• Observation sections were added, and parent reported and SLT observed behaviours were separated. 
• Promotion: a flier was produced describing the triage session, to be handed out to parents by referrers, children’s centres, and health visitors and displayed in prominent places for example in libraries.
• Referrals were accepted as before, but children were invited to the children’s centre triage rather than the traditional clinic appointment for the two pilot areas.
• All initial assessments whether parent generated or formal referrals were seen at the children’s centres for the two pilot areas. The other clinics continued with the traditional SLT assessment procedure.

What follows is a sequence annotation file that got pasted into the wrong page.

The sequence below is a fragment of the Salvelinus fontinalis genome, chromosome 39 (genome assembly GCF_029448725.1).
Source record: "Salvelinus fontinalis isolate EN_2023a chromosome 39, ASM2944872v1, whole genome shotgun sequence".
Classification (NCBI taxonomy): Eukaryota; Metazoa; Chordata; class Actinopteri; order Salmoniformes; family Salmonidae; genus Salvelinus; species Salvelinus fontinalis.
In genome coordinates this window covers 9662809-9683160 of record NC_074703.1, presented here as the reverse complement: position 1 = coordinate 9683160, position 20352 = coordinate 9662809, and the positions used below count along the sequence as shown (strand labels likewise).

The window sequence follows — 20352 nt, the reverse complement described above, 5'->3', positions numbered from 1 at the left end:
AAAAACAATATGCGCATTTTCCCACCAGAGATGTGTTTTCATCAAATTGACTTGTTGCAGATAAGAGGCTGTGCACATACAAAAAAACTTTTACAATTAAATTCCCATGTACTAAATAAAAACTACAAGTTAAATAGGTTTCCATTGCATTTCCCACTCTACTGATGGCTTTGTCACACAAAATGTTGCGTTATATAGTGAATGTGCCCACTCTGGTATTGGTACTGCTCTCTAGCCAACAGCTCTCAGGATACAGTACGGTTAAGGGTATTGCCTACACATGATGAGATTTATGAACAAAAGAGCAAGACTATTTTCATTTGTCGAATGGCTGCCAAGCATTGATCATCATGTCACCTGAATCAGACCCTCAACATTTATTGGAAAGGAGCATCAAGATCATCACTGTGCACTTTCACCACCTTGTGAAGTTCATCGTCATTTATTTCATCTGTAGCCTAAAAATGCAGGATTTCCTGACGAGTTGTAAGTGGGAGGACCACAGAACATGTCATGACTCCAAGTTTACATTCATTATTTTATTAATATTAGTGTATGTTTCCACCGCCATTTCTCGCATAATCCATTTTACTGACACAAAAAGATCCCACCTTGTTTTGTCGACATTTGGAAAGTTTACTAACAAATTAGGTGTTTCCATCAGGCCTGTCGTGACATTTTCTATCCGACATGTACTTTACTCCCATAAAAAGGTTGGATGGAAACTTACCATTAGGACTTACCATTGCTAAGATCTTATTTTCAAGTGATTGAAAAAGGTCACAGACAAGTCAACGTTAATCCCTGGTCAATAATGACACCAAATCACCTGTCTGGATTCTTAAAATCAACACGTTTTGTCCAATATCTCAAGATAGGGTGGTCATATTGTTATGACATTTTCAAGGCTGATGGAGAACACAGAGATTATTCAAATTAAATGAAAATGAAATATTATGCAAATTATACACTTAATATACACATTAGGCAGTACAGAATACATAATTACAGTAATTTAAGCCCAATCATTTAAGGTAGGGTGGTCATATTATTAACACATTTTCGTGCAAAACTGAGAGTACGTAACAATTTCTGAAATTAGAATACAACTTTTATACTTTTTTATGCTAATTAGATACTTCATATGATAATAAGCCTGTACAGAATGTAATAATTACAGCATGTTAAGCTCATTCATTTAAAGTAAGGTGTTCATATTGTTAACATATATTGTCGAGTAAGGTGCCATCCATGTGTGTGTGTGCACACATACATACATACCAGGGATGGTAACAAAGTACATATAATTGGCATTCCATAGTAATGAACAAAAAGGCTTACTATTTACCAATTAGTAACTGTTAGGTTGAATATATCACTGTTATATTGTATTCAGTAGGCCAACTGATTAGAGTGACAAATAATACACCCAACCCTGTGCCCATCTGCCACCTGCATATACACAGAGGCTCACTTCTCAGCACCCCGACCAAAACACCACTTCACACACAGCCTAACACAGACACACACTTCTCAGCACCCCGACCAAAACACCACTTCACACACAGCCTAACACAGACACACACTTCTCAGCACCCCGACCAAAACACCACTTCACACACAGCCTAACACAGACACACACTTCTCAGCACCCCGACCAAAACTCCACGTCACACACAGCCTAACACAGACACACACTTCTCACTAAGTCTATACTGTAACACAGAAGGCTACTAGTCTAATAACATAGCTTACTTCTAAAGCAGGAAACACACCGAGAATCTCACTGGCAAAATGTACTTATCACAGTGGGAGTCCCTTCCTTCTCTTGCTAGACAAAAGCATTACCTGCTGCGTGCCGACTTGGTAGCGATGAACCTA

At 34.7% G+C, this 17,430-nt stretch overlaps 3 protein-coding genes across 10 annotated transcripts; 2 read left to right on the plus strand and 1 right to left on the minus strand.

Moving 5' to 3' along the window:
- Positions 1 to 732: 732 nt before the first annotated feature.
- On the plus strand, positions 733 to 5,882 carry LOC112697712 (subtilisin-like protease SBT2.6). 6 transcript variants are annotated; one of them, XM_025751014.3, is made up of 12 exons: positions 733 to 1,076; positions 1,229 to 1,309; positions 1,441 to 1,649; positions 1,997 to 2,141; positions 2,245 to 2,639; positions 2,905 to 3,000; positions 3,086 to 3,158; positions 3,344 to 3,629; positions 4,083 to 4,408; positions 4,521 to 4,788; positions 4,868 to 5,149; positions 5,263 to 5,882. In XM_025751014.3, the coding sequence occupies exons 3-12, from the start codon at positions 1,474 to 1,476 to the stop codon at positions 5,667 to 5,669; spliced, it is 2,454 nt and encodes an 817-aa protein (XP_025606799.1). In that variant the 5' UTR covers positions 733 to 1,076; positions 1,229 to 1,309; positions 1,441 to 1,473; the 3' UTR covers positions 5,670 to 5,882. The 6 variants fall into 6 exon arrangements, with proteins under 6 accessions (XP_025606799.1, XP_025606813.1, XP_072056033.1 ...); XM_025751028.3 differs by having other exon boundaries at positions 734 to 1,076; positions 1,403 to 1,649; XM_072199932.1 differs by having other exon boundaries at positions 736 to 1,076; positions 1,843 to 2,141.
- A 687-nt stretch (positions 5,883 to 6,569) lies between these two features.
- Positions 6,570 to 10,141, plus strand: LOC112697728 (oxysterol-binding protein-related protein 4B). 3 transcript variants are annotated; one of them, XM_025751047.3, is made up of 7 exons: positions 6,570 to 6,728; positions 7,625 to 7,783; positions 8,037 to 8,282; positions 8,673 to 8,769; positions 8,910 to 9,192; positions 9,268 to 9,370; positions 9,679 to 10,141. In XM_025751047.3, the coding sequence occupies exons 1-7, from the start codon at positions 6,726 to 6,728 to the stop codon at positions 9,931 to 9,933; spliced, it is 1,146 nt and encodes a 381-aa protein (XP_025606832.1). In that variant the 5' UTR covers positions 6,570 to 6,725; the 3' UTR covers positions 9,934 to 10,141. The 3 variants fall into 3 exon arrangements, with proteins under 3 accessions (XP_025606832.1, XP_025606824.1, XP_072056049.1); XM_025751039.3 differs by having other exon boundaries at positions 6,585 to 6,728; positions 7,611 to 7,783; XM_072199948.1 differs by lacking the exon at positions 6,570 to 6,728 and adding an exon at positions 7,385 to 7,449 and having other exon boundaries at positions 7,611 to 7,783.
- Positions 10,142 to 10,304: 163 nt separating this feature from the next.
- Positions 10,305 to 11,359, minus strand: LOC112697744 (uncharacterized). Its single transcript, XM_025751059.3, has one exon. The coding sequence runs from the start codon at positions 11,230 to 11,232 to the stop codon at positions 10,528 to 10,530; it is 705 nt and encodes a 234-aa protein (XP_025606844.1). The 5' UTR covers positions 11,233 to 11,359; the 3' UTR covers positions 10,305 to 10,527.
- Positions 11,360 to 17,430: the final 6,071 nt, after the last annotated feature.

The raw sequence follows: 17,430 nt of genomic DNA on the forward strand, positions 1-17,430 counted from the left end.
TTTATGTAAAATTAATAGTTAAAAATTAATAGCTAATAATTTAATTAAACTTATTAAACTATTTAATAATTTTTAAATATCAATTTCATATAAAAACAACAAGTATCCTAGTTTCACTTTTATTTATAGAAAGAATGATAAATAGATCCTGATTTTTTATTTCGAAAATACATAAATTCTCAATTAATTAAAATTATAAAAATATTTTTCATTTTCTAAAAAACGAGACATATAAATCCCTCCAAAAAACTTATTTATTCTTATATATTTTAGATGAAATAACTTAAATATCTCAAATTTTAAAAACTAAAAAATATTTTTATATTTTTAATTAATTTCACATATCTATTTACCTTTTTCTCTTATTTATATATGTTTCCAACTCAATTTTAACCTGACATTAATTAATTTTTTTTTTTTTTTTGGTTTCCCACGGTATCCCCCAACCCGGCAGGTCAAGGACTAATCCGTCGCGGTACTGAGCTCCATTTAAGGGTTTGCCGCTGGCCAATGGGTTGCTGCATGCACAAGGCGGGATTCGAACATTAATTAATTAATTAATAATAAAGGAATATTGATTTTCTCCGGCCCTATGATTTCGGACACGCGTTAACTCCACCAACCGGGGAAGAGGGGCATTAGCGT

The following format was agreed:

• Identified room to be set up as a parent and toddler group with appropriate high interest toys and activities around the room that would also provide positive communication opportunities.
• Chairs set up in two different areas for the SLT and the parent/s. 
• A member of staff from the children’s centre was identified to support with the triage sessions.
• Children’s centre support member to meet and greet the families, complete centre registration details, and give the parents a referral and case history form (if a ’drop-in’). Parents would be given information about how the triage session would be run and what to expect.
• Children/families would be seen in order of arrival.
• In one centre the children would be invited to attend a stay and play session in an adjacent hall, until the SLT was able to see the child. The children’s centre staff would then bring them into the triage session.